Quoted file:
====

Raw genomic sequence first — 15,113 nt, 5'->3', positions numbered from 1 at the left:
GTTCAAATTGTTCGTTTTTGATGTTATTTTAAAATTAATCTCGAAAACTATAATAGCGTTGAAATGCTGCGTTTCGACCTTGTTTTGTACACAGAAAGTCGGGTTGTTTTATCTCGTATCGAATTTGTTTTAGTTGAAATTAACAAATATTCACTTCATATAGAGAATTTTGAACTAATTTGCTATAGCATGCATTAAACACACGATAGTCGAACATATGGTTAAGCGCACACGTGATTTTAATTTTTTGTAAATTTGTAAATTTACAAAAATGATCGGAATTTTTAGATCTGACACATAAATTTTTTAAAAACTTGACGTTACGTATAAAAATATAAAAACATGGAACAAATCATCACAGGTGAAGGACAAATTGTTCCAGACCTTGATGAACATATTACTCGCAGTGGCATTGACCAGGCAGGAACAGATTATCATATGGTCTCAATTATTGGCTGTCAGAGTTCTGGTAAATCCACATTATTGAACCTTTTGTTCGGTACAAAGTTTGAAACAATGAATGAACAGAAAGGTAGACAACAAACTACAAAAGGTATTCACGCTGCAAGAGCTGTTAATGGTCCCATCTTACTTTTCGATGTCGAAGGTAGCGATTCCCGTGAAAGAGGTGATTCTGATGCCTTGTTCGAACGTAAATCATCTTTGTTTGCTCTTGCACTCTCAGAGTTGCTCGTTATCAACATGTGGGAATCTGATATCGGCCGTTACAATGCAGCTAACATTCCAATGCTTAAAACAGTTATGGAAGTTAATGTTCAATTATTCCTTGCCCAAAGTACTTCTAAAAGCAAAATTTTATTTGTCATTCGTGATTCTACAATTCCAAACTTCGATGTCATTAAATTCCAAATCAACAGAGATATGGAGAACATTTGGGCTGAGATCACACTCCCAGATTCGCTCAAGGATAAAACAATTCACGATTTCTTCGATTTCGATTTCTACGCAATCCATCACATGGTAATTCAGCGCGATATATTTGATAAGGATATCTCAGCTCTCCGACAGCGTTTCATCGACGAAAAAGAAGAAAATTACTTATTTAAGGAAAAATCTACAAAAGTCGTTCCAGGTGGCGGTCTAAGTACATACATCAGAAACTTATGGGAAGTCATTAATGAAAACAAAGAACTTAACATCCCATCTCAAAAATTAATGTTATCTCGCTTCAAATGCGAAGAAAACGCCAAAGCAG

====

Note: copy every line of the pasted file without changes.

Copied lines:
Raw genomic sequence first — 15,113 nt, 5'->3', positions numbered from 1 at the left:
GTTCAAATTGTTCGTTTTTGATGTTATTTTAAAATTAATCTCGAAAACTATAATAGCGTTGAAATGCTGCGTTTCGACCTTGTTTTGTACACAGAAAGTCGGGTTGTTTTATCTCGTATCGAATTTGTTTTAGTTGAAATTAACAAATATTCACTTCATATAGAGAATTTTGAACTAATTTGCTATAGCATGCATTAAACACACGATAGTCGAACATATGGTTAAGCGCACACGTGATTTTAATTTTTTGTAAATTTGTAAATTTACAAAAATGATCGGAATTTTTAGATCTGACACATAAATTTTTTAAAAACTTGACGTTACGTATAAAAATATAAAAACATGGAACAAATCATCACAGGTGAAGGACAAATTGTTCCAGACCTTGATGAACATATTACTCGCAGTGGCATTGACCAGGCAGGAACAGATTATCATATGGTCTCAATTATTGGCTGTCAGAGTTCTGGTAAATCCACATTATTGAACCTTTTGTTCGGTACAAAGTTTGAAACAATGAATGAACAGAAAGGTAGACAACAAACTACAAAAGGTATTCACGCTGCAAGAGCTGTTAATGGTCCCATCTTACTTTTCGATGTCGAAGGTAGCGATTCCCGTGAAAGAGGTGATTCTGATGCCTTGTTCGAACGTAAATCATCTTTGTTTGCTCTTGCACTCTCAGAGTTGCTCGTTATCAACATGTGGGAATCTGATATCGGCCGTTACAATGCAGCTAACATTCCAATGCTTAAAACAGTTATGGAAGTTAATGTTCAATTATTCCTTGCCCAAAGTACTTCTAAAAGCAAAATTTTATTTGTCATTCGTGATTCTACAATTCCAAACTTCGATGTCATTAAATTCCAAATCAACAGAGATATGGAGAACATTTGGGCTGAGATCACACTCCCAGATTCGCTCAAGGATAAAACAATTCACGATTTCTTCGATTTCGATTTCTACGCAATCCATCACATGGTAATTCAGCGCGATATATTTGATAAGGATATCTCAGCTCTCCGACAGCGTTTCATCGACGAAAAAGAAGAAAATTACTTATTTAAGGAAAAATCTACAAAAGTCGTTCCAGGTGGCGGTCTAAGTACATACATCAGAAACTTATGGGAAGTCATTAATGAAAACAAAGAACTTAACATCCCATCTCAAAAATTAATGTTATCTCGCTTCAAATGCGAAGAAAACGCCAAAGCAG